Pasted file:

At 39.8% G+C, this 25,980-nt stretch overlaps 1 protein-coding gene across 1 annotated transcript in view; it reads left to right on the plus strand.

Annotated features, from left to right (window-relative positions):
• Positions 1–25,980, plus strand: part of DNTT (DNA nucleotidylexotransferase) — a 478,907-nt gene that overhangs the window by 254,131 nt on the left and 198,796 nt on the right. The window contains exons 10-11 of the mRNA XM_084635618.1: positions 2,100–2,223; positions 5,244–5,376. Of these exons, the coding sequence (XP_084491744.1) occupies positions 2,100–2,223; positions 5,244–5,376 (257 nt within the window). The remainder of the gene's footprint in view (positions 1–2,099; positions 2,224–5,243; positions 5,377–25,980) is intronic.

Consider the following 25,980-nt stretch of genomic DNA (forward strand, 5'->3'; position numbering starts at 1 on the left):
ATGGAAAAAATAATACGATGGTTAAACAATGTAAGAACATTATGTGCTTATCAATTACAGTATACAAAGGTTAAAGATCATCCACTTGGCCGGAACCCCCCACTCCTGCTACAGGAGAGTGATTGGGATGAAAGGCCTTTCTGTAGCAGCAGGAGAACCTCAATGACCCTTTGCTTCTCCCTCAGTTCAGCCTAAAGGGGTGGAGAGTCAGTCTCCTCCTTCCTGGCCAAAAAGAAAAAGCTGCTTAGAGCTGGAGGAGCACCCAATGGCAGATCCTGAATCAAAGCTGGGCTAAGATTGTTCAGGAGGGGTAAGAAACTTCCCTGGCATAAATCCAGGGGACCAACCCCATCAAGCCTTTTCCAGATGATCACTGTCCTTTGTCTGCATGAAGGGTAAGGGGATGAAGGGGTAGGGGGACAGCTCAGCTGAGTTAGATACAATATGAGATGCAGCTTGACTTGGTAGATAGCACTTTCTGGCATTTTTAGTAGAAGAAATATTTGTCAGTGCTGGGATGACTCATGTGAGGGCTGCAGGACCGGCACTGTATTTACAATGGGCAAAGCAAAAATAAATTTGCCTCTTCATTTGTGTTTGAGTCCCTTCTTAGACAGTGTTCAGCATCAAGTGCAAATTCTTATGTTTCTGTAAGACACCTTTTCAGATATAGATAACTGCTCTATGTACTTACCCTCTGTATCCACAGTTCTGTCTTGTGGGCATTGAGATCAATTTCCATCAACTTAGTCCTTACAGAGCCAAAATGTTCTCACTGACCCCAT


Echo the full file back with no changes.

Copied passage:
At 39.8% G+C, this 25,980-nt stretch overlaps 1 protein-coding gene across 1 annotated transcript in view; it reads left to right on the plus strand.

Annotated features, from left to right (window-relative positions):
• Positions 1–25,980, plus strand: part of DNTT (DNA nucleotidylexotransferase) — a 478,907-nt gene that overhangs the window by 254,131 nt on the left and 198,796 nt on the right. The window contains exons 10-11 of the mRNA XM_084635618.1: positions 2,100–2,223; positions 5,244–5,376. Of these exons, the coding sequence (XP_084491744.1) occupies positions 2,100–2,223; positions 5,244–5,376 (257 nt within the window). The remainder of the gene's footprint in view (positions 1–2,099; positions 2,224–5,243; positions 5,377–25,980) is intronic.

Consider the following 25,980-nt stretch of genomic DNA (forward strand, 5'->3'; position numbering starts at 1 on the left):
ATGGAAAAAATAATACGATGGTTAAACAATGTAAGAACATTATGTGCTTATCAATTACAGTATACAAAGGTTAAAGATCATCCACTTGGCCGGAACCCCCCACTCCTGCTACAGGAGAGTGATTGGGATGAAAGGCCTTTCTGTAGCAGCAGGAGAACCTCAATGACCCTTTGCTTCTCCCTCAGTTCAGCCTAAAGGGGTGGAGAGTCAGTCTCCTCCTTCCTGGCCAAAAAGAAAAAGCTGCTTAGAGCTGGAGGAGCACCCAATGGCAGATCCTGAATCAAAGCTGGGCTAAGATTGTTCAGGAGGGGTAAGAAACTTCCCTGGCATAAATCCAGGGGACCAACCCCATCAAGCCTTTTCCAGATGATCACTGTCCTTTGTCTGCATGAAGGGTAAGGGGATGAAGGGGTAGGGGGACAGCTCAGCTGAGTTAGATACAATATGAGATGCAGCTTGACTTGGTAGATAGCACTTTCTGGCATTTTTAGTAGAAGAAATATTTGTCAGTGCTGGGATGACTCATGTGAGGGCTGCAGGACCGGCACTGTATTTACAATGGGCAAAGCAAAAATAAATTTGCCTCTTCATTTGTGTTTGAGTCCCTTCTTAGACAGTGTTCAGCATCAAGTGCAAATTCTTATGTTTCTGTAAGACACCTTTTCAGATATAGATAACTGCTCTATGTACTTACCCTCTGTATCCACAGTTCTGTCTTGTGGGCATTGAGATCAATTTCCATCAACTTAGTCCTTACAGAGCCAAAATGTTCTCACTGACCCCAT